Below the home were identical white houses that were also officer quarters but showing their age through failing paint, wood rot, and termites.

Soldier Hospital

Soldier Hospital

At the base of the hill we inspected the large brick building, which we later learned was the orderly room, with broken windows and nothing but darkness inside. Honestly, it made my skin crawl so we rode our bikes over to the small spit of beach right beneath one of the many batteries on the island. “Isn’t it crazy to think there was a cannon stationed here?” Chris asked, inspecting the area inside and out. The cannon would have been pointed directly where the Golden Gate now stands in all her glory, waiting to protect the bay from attack.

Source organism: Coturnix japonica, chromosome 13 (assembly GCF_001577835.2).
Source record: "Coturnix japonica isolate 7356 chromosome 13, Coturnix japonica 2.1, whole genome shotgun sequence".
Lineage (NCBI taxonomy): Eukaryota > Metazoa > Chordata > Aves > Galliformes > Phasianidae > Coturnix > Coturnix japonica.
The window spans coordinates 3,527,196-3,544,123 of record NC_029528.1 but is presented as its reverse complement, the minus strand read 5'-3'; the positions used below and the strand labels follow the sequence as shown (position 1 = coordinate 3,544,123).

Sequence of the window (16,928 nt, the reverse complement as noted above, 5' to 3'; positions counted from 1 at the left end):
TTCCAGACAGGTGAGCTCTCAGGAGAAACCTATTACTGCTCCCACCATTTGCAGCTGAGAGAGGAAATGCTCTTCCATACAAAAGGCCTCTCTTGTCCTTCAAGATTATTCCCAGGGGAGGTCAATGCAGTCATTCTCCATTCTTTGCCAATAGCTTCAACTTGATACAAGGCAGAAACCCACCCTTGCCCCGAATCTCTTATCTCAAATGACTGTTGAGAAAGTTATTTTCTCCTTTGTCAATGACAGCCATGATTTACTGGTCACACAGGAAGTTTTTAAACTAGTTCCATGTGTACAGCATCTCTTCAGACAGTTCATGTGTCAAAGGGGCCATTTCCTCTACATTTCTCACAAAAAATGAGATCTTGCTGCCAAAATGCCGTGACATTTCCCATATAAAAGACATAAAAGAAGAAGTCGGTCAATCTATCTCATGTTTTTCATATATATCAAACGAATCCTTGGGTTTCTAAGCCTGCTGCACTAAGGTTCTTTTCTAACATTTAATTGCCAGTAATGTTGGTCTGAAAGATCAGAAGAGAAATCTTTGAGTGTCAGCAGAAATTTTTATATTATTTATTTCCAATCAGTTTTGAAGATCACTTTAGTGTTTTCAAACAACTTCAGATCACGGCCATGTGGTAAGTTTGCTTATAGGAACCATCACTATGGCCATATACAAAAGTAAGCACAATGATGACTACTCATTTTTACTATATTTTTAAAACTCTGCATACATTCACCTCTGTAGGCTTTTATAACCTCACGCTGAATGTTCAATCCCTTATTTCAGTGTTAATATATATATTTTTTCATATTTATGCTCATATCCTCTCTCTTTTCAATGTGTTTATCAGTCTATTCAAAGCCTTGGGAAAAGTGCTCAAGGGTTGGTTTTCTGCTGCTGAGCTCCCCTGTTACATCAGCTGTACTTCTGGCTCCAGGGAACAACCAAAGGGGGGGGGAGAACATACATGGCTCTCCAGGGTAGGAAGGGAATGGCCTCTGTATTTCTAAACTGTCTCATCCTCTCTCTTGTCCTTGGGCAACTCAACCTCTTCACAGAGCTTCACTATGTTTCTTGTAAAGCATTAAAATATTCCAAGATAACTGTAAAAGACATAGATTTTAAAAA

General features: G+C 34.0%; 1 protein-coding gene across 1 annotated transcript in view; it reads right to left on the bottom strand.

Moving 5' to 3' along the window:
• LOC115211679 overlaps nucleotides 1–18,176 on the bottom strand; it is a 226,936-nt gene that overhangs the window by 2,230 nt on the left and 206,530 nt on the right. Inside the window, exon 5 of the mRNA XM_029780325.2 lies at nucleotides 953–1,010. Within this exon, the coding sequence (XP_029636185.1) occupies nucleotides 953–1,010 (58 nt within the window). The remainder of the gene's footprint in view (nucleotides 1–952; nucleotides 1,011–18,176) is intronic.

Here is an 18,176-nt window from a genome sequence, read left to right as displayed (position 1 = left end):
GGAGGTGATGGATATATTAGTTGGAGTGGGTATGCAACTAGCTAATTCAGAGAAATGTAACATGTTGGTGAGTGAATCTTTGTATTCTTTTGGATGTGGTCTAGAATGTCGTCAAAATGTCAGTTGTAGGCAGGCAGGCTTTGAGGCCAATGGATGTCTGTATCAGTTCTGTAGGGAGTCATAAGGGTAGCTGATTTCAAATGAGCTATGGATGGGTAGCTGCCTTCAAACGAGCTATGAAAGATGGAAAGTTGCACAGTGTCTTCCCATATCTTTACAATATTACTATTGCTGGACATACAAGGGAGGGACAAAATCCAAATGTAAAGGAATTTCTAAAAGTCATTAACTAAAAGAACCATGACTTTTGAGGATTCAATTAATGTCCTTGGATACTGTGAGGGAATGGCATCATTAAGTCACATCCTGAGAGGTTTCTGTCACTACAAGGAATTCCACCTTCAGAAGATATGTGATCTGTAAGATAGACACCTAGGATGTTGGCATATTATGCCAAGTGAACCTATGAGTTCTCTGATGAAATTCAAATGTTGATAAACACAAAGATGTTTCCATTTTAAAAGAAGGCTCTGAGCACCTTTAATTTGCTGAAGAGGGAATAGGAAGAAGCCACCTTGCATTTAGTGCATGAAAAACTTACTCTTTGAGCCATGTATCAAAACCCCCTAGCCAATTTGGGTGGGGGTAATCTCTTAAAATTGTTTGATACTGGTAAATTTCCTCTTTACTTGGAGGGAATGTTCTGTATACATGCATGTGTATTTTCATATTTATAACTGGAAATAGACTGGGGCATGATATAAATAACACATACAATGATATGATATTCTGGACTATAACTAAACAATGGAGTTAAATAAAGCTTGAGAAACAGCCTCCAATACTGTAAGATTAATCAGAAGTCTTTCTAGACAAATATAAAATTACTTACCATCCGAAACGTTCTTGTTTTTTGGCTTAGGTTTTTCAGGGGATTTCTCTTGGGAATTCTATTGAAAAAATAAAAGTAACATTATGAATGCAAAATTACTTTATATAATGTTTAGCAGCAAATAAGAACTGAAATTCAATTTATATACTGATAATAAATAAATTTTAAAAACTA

Having returned to sea level to investigate the orderly room, we had to bike back up the hill we rode down which was a pretty significant slope. As we continued along the Perimeter Trail we came across another battery on the westside where we stopped to rehydrate and listen to the tram tour that was passing by. 

Chris biking down to the Orderly Room

Chris biking down to the Orderly Room

“Battery Ledyard was erected on the site of the old Point Knox Civil War battery, and armed with two five-inch rapid-fire guns. The battery was named on February 14th [Marissa’s birthday] 1902, after 1st Lt. August C. Ledyard, 6th U.S. Infantry, who was killed in action on the Philippine Islands on the 8th of December in 1899. Battery construction started and was completed in 1900. The battery was transferred to the Coastal Artillery for use on August 1st, 1900 at a cost of $20,044.58. The site was deactivated in 1915 when the guns and carriages were removed.” (Military Museum)